I watch a lot of shows and movies on Amazon Prime Video, but I’m wondering if I can use it to access live TV? Ideally, sports programming, but without having to pay for it as an additional feature…
There are hundreds of free streaming channels available through the Internet nowadays, ranging from highly specialized (there’s a Pickleball channel!) to tons of international content from around the world to sports, movies, classic TV shows, non-stop telenovelas, even a channel that just streams Doctor Who 24×7. You can find them individually, but having a program guide and grid where you can see what’s on at any given moment is far better and a more retro “do you remember when TV only had 6 channels?” experience too.
What many Amazon Prime Video subscribers don’t realize is that Amazon has integrated a live TV guide into its own offering, making it a breeze to wade through the enormous number of possibilities. Will you find HBO or ESPN in these free listings? No. But it’s pretty surprising just how much good material is available for free. Don’t have Prime Video? Many alternatives will give you a live TV grid too, including one of my favorites: Sling TV. You can subscribe and get premium channels, but even without a subscription, the live guide on the Sling Website (and in their smartTV app) works very well and offers over 400 channels (!!). Check it out here: SlingTV Free TV Guide.
But you asked about Amazon Prime Video, so let’s check that out instead. It’s easy. You can go into your Prime Video app on your set-top box (AppleTV, Roku, Fire Stick) or Smart TV or you can just go to Amazon Prime Video with your favorite Web browser: Amazon Prime Video.
FINDING FREE STREAMING TV ON AMAZON PRIME VIDEO
Once you’re logged in and looking at the home screen of Prime Video, have a closer look at the options along the very top of the screen:
I’ve already clicked on “Live TV“. Click or tap on that and the main portion of the screen will change to show Live TV, generally a featured program or channel. Just above it, however, are the many categories of Live TV that Amazon lists will be shown too:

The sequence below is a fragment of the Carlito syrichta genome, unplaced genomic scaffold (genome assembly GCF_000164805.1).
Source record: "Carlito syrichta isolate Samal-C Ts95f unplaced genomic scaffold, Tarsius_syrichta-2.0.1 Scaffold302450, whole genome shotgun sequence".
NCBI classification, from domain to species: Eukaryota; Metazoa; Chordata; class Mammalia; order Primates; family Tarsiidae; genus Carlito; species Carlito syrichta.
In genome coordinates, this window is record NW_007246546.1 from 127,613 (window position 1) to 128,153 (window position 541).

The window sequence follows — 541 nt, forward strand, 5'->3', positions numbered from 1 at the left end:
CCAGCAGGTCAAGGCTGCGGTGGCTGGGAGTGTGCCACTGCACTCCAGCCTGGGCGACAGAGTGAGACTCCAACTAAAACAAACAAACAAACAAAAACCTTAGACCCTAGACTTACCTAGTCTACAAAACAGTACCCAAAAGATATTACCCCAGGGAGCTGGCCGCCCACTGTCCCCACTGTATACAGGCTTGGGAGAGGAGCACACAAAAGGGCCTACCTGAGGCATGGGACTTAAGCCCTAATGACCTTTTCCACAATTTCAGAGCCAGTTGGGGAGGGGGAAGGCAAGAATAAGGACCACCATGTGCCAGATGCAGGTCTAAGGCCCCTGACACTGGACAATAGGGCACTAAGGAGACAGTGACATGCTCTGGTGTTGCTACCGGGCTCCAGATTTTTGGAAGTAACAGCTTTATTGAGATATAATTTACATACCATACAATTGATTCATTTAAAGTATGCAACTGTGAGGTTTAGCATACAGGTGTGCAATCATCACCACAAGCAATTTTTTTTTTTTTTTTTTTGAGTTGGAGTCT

This is a subset: If you scroll to the right you’ll find additional categories for Music, DIY, Nature & Explore, Game shows, Sci-Fi, Classic TV, Comedy, Family, Talk shows, Action, Entertainment, Faith & Inspiration, Spanish, and Recently added. It’s a lot of categories, but by organizing hundreds of channels, it’s also a sanity saver!
You asked about sports, so I’ll choose “Sports“, which reveals a pretty traditional program grid:
Realize that a lot of the big networks use these streams to promote their subscription channels, so you aren’t getting access to everything on CBS Sports, Fox Sports, and NBC Sports, let alone ESPN and the like. Still, it’s a clean, easily read grid. By my estimate, there are about 35 different sports channels listed, including not one, but two pickleball channels!
Find a program you’d like to check out…
WATCHING A LIVE TV CHANNEL WITH PRIME VIDEO
Lower on the grid I find this interesting program:
Notice the channels here are WomenSports Network, USA Today Sports, and Outside+. All good, credible, and engaging streams! Looking more closely, notice that there’s a white “play” triangle that’s appeared. If you want to jump straight to the stream, click on the triangle. Otherwise, you can click anywhere else in that box to get a bit more information about the program:
You can see that the program is available through “Freevee”, Amazon’s TV streaming service. It has ads. In fact, some of the free TV streams have a lot of ads, even more than broadcast TV. Others are surprisingly light on the advertising, which is great if you’re watching a tense thriller movie or similar.
Click again to “tune in” to the program, which happens almost instantaneously:
Apparently, we’ve reached the end of their PGA golf coverage and we’ve moved into baseball. It happens!
Click in the live stream screen area and a bunch of controls will overlay:
The most important one is that gear icon, which controls your TV stream resolution:
If you’re streaming on a metered cellular connection, definitely choose a “Good” video quality to save eating up all your bandwidth, but if your Internet connection has plenty of bandwidth, then “Best” is the HD option that’s going to look the best on your screen. That’s what I always use!
Notice that the other controls are pretty typical and similar to YouTube’s in-video controls, including the ability to enable or disable closed captioning, adjust volume, have it as a picture-in-picture floating window, or expand it to fullscreen, turning your computer into a television!
That’s about it. Tons of streams to explore and an endless range of content to view. Just don’t be too surprised if you start to wonder if the ad ratio is almost 1:1 with the actual programming. But then again, it is free… 🙂
Pro Tip: I’ve been writing about Amazon and Amazon Prime for many years. Please check out my computer basics help area while you’re visiting for more helpful tutorials. Thanks!